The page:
Skip to main content

Tomorrow Girls #4: Set Me Free


Set Me Free is the fourth book in the futuristic middle-grade series Tomorrow Girls by Eva Gray.

If you don't want to be spoiled for the earlier books, I suggest you avoid this review and look into the first three books: Behind the Gates, Run for Cover, and With the Enemy.

You've been warned - synopsis starts... NOW!

Maddie is still reeling. She's only just been rescued from the clutches of the Alliance, where she was brainwashed and persuaded that she wanted to stay - until her awesome friends didn't take no for an answer. And then, well... she found out her mother is the LEADER of the Resistance! The mysterious "Hornet", those that all who fight against the Alliance follow = her Mom. Wow.

And now she has a little device thing, shaped like a honeycomb, that seems impenetrable but apparently carries super-important information for her mother. She's been tasked with getting it to her ASAP. Only problem? She has no idea where her mother is!

Not to mention the fact that Drew, Alonso, and Helen, all of whom were waiting on Maddie's rescue mission back at the old, dilapidated car wash building, have all disappeared and the building has been demolished.

So, yeah - there's a lot on their plate right now.

First they have to find Drew, Alonso, and Helen (hopefully alive), and then Maddie needs to figure out if her Mom ever left her any clues to find her.

Because the entire War may depend on it!

Set Me Free is an action-packed little book targeted at a tween audience. What's great about that is that all the girls' are portrayed as smart and capable, giving it an inspiring tone. Now, that same tone can be a bit cloying and obvious to an older read - causing it not to translate real well (like the entire series), but the very fact that it is juvenile is the point!

The repetition and cornball-esque feel Set Me Free and the entirety of the Tomorrow Girls series sometimes sends out, just doesn't quite make for entertaining reading for us older readers. And that's perfectly okay. It's probably a great book for 9 to 13 year olds!

And I do really like the overall ideas of the series and the ultimately strong patriotic tone. It's the actual execution that is rather exclusive to young readers only. Definitely a pick for younger sisters, nieces, daughters, etc. A fun, futuristic, light-dystopia novel that might help young girls get interested in sci-fi in the future!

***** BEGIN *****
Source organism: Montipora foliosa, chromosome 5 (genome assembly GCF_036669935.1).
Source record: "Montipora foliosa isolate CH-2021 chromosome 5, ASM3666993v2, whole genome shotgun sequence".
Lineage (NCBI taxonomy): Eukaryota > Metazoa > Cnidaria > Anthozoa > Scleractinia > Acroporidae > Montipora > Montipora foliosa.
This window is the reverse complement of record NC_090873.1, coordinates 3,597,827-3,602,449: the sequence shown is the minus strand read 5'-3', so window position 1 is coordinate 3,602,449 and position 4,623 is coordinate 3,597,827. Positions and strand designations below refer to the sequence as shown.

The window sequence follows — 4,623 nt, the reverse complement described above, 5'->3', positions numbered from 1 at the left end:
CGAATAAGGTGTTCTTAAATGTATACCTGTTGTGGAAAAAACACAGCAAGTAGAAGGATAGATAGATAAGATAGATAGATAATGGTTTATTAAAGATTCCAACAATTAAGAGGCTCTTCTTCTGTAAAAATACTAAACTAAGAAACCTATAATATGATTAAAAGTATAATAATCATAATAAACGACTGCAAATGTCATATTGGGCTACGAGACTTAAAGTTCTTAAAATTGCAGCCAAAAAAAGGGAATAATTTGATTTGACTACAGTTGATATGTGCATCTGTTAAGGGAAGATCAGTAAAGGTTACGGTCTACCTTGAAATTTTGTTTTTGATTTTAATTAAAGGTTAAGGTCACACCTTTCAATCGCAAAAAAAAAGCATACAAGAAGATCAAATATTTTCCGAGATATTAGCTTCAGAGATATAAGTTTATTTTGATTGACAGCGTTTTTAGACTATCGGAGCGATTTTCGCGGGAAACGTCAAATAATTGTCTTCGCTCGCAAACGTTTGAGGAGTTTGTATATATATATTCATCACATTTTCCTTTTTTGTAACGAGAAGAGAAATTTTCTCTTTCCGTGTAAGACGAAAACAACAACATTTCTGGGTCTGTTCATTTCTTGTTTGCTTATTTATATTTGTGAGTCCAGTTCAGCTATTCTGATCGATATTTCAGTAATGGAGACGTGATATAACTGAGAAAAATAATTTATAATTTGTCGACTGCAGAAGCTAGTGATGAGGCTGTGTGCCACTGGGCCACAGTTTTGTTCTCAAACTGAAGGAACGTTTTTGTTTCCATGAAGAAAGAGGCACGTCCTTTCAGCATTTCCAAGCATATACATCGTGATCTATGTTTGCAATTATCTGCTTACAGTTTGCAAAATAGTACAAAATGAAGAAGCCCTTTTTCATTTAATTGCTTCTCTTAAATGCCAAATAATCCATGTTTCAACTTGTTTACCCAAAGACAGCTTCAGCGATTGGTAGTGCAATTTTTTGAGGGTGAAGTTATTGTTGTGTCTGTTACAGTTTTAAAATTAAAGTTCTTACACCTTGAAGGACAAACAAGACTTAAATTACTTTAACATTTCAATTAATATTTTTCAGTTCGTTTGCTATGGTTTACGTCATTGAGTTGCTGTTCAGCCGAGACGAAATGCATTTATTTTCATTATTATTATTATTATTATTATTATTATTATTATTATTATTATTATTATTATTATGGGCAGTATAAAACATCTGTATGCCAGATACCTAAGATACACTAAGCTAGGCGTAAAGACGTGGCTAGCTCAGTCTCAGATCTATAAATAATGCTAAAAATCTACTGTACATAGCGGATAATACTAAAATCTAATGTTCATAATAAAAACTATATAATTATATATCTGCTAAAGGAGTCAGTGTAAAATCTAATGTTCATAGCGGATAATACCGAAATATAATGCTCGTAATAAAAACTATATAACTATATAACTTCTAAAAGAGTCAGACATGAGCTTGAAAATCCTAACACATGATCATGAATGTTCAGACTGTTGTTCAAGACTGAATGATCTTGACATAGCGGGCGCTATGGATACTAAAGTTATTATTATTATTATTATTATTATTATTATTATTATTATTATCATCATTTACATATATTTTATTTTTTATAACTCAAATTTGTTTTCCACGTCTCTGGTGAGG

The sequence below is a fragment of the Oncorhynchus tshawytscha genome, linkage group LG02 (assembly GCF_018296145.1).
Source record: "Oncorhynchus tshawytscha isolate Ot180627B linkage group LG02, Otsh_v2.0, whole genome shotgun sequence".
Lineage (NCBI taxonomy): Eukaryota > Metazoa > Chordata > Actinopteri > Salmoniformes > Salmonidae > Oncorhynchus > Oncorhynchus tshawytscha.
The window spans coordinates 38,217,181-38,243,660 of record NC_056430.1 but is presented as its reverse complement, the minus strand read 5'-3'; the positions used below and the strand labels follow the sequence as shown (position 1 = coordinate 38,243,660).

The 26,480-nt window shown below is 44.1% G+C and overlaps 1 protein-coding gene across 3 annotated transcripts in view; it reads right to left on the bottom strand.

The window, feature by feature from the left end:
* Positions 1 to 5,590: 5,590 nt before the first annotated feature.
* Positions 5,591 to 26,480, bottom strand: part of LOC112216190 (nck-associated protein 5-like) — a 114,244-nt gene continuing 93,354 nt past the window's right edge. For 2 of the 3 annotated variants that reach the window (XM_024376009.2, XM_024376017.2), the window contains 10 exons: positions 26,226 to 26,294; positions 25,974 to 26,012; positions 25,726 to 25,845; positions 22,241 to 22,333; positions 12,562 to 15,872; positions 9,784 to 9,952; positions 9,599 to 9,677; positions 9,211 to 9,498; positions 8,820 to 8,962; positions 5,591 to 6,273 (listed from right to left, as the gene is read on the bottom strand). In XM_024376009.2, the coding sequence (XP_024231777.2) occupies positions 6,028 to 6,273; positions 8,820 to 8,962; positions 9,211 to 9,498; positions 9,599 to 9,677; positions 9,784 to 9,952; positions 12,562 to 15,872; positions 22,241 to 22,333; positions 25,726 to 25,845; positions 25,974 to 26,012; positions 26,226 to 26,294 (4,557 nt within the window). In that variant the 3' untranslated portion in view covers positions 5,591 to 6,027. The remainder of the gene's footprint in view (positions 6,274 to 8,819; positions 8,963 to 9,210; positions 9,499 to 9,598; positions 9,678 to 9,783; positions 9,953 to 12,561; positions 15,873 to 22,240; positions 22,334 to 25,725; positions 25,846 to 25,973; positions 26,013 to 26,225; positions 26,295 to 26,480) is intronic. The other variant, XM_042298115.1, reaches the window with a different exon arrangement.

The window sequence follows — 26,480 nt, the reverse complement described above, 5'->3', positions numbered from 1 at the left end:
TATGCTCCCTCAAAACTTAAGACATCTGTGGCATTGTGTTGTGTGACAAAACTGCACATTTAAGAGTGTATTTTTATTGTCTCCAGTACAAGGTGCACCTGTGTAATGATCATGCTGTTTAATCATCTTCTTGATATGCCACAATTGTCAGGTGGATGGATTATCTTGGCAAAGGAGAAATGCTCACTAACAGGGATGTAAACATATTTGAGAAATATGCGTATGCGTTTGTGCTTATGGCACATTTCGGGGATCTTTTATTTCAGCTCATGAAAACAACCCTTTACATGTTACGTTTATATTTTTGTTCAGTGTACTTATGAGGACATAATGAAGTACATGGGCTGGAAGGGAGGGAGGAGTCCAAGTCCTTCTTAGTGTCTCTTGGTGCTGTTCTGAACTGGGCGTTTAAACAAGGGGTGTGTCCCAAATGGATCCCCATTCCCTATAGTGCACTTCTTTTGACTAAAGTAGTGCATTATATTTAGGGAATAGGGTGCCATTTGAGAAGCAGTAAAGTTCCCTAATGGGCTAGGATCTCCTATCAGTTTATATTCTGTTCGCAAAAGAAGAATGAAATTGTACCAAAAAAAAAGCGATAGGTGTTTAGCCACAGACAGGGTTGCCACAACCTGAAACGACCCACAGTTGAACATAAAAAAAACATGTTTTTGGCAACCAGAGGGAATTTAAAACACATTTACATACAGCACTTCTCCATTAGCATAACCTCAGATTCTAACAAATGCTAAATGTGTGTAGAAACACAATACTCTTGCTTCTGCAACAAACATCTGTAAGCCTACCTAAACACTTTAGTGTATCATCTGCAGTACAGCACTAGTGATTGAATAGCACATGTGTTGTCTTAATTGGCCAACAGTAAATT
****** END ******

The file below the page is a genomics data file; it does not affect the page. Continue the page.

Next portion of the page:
Comments

Popular posts from this blog

Real Live Boyfriends

Real Live Boyfriends is a YA contemporary novel by E. Lockhart, and the fourth novel in the Ruby Oliver quartet.

Here we are on the last day of “Ruby Oliver Week” and if you aren’t already reading these books – well, why not?

But I’m more than sure most of you are – and hopefully you’re all caught up, and therefore not at risk of being spoiled by my review of Real Live Boyfriends. You’ve been warned!

Ruby Oliver is beginning her senior year of high school with a real live boyfriend: Noel.

At least she thought she was.

After having spent the rest of junior year and the beginning of summer being fully in love (okay, they never actually said the word, but the vibes were strongly in that direction), Ruby is now confused.

Again.

When Noel went to visit his brother in New York for a while, almost every day they talked on the phone and exchanged funny emails. She never once felt insecure.

Until all of a sudden – communication stopped. Ruby would call and he wouldn’t answer. She’d leave a voice mai…

Interview with Joanna Philbin!

Today we have an extra special guest! Joanna Philbin, author of The Daughters series, is here to tell us about the fourth and (*sniff*) final book in the series - The Daughters Join the Party - as well as answer some other questions!

Welcome to the Bibliophile Support Group, Joanna! We're happy to have you!

So, for anybody who hasn't read the first three books in The Daughters series (read my reviews here: The Daughters, The Daughters Break the Rules, The Daughters Take the Stage) can you give everybody a general idea of what they're about?

Lizzie, Carina, and Hudson are best friends who are normal fourteen year-old girls in almost every way. Except for one: each girl has a parent who is incredibly famous. And her parent’s fame complicates her life in a big way. Lizzie’s mom is a supermodel, but Lizzie isn’t what most people would call “beautiful” – in fact, she’s what most people might call “unusual-looking.” How do you deal with having a supermodel mother when you don’t …

#YAStandsFor Daily Social Challenge... Day 5!

In my final day of participating in the I Read YA Week celebration (you can keep partying, it goes on through Monday!), I found myself presented with a new challenge of: Create a graphic showcasing an inspirational YA quote.

I'm not super tech savvy and I've never created a graphic before. But with just a little Google searching and a download of an app, I was able to create this:


Thanks for joining me this week! I hope you all enjoyed it! Please follow or subscribe for notifications of new posts and reviews upcoming on the Bibliophile Support Group!

#YAStandsFor
@IReadYA